matched string. It is up to the calling program to do that if it needs to.

       You can set the PCRE_PARTIAL_SOFT or PCRE_PARTIAL_HARD options  with  PCRE_DFA_RESTART  to
       continue  partial  matching over multiple segments. This facility can be used to pass very
       long subject strings to pcre_dfa_exec().

MULTI-SEGMENT MATCHING WITH pcre_exec()

       From release 8.00, pcre_exec() can also be  used  to  do  multi-segment	matching.  Unlike
       pcre_dfa_exec(),  it  is  not possible to restart the previous match with a new segment of
       data. Instead, new data must be added to the previous subject string, and the entire match
       re-run, starting from the point where the partial match occurred. Earlier data can be dis-
       carded. It is best to use PCRE_PARTIAL_HARD in this situation, because it does  not  treat
       the  end  of a segment as the end of the subject when matching \z, \Z, \b, \B, and $. Con-
       sider an unanchored pattern that matches dates:

	   re> /\d?\d(jan|feb|mar|apr|may|jun|jul|aug|sep|oct|nov|dec)\d\d/
	 data> The date is 23ja\P\P
	 Partial match: 23ja

       At this stage, an application could discard the text preceding "23ja", add  on  text  from
       the  next segment, and call pcre_exec() again. Unlike pcre_dfa_exec(), the entire matching
       string must always be available, and the complete matching process occurs for  each  call,
       so more memory and more processing time is needed.

       Note:  If  the pattern contains lookbehind assertions, or \K, or starts with \b or \B, the
       string that is returned for a partial match will include characters that precede the  par-
       tially  matched	string itself, because these must be retained when adding on more charac-
       ters for a subsequent matching attempt.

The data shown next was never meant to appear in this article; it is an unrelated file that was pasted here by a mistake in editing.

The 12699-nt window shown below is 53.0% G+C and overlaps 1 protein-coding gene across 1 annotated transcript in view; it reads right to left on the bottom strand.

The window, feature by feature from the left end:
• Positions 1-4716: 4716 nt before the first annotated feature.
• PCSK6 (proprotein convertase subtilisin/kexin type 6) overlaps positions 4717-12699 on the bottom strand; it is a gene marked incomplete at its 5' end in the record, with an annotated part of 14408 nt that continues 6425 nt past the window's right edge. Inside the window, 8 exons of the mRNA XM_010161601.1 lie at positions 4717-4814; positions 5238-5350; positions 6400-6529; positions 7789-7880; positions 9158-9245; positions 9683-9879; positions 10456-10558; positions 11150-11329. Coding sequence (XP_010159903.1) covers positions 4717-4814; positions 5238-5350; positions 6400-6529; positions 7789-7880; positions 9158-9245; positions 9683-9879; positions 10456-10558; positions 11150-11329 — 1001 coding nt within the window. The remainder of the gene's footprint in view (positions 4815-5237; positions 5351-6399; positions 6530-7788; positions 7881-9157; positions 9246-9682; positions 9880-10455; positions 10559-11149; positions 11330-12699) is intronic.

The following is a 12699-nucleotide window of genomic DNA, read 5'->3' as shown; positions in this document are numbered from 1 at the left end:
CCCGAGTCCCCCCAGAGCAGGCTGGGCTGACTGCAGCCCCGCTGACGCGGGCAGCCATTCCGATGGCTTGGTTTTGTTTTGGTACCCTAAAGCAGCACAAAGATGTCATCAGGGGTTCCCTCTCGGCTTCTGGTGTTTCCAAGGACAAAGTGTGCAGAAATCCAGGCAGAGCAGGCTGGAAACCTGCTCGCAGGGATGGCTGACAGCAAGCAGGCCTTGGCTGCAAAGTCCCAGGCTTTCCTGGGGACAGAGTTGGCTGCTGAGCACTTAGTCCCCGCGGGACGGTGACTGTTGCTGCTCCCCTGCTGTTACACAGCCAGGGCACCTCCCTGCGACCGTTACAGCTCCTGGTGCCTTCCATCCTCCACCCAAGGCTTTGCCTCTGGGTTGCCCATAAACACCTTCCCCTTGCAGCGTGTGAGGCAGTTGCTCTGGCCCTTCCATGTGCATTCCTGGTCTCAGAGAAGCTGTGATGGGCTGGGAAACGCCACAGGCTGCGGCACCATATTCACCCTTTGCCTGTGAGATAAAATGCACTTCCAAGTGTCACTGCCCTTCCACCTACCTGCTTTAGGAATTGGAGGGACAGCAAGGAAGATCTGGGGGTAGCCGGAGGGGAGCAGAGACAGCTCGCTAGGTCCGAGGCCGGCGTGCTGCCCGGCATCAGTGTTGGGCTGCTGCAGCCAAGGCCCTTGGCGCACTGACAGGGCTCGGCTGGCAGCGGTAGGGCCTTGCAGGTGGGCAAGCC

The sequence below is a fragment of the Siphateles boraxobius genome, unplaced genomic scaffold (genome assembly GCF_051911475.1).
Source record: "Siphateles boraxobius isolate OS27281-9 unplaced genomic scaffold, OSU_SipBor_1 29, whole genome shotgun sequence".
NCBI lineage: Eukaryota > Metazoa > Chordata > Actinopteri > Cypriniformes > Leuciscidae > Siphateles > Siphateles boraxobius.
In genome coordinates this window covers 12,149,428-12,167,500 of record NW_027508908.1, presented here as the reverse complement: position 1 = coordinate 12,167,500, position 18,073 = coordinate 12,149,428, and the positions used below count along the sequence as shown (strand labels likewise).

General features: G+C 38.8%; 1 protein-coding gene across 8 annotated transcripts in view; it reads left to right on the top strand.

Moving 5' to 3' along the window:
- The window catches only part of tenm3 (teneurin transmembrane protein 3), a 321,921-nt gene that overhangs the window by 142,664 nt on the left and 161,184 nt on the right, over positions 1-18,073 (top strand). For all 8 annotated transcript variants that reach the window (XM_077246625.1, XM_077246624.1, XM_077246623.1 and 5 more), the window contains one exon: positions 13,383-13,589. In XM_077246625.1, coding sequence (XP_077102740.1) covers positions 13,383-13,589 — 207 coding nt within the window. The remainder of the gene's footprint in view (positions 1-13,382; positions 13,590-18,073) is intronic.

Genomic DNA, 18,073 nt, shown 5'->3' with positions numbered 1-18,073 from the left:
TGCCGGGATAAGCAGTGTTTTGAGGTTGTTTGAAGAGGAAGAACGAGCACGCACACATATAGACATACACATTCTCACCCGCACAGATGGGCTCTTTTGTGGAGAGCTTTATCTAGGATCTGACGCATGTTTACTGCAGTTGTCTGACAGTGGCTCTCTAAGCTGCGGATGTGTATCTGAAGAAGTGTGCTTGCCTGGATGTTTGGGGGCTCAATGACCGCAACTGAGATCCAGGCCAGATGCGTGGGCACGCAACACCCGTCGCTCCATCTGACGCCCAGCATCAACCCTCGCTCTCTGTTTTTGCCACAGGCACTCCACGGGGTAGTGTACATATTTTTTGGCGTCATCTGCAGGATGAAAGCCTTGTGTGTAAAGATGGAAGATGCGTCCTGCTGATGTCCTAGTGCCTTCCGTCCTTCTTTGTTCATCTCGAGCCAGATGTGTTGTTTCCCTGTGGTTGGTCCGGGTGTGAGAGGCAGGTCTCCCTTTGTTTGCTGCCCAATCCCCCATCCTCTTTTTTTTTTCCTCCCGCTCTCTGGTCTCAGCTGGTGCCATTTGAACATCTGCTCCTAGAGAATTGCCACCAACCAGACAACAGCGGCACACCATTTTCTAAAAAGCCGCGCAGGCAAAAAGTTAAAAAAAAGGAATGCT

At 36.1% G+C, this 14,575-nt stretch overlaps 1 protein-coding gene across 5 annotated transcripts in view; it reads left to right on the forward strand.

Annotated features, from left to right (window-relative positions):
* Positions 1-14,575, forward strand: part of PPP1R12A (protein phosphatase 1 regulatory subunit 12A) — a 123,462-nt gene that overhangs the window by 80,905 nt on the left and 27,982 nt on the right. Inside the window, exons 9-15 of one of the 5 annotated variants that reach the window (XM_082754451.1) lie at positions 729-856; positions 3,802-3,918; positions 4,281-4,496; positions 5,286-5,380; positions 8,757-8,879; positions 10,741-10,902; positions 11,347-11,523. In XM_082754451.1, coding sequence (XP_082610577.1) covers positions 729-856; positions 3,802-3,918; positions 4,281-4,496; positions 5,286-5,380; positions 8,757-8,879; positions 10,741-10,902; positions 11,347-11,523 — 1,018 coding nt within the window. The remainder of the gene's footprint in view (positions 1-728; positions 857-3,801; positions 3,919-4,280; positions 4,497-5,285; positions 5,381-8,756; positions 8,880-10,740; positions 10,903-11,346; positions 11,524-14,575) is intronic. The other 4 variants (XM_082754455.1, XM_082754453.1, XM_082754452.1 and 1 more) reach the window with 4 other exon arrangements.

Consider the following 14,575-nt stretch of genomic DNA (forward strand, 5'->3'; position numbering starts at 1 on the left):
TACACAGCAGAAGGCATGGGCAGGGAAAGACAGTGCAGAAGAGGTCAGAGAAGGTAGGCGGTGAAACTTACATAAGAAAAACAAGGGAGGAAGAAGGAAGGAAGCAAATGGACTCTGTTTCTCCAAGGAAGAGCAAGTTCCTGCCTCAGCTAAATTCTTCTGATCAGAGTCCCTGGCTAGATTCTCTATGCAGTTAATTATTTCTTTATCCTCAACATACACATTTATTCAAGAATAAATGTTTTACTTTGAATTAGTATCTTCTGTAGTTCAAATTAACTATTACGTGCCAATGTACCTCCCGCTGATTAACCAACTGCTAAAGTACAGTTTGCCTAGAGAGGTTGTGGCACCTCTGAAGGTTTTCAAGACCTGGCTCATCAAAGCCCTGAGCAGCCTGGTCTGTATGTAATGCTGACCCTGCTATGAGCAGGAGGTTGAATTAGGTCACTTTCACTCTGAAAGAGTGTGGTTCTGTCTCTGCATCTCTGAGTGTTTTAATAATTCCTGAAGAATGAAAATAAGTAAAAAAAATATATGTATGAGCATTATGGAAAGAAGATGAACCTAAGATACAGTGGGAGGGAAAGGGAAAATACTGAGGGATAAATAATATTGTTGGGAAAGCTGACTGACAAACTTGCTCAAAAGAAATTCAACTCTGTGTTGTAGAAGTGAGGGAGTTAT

ISSUES WITH MULTI-SEGMENT MATCHING

       Certain types of pattern may give problems with multi-segment matching, whichever matching
       function is used.

       1.  If  the  pattern  contains  a  test	for the beginning of a line, you need to pass the
       PCRE_NOTBOL option when the subject string for any call does start at the beginning  of	a
       line.  There is also a PCRE_NOTEOL option, but in practice when doing multi-segment match-
       ing you should be using PCRE_PARTIAL_HARD, which includes the effect of PCRE_NOTEOL.

       2. Lookbehind assertions at the start of a pattern are catered for in the offsets that are
       returned for a partial match. However, in theory, a lookbehind assertion later in the pat-
       tern could require even earlier characters to be inspected, and it  might  not  have  been
       reached	when  a  partial  match  occurs. This is probably an extremely unlikely case; you
       could guard against it to a certain extent by always including  extra  characters  at  the
       start.

       3.  Matching  a subject string that is split into multiple segments may not always produce
       exactly the same result as matching over one single long string, especially when PCRE_PAR-
       TIAL_SOFT  is  used. The section "Partial Matching and Word Boundaries" above describes an
       issue that arises if the pattern ends with \b or \B. Another kind of difference may  occur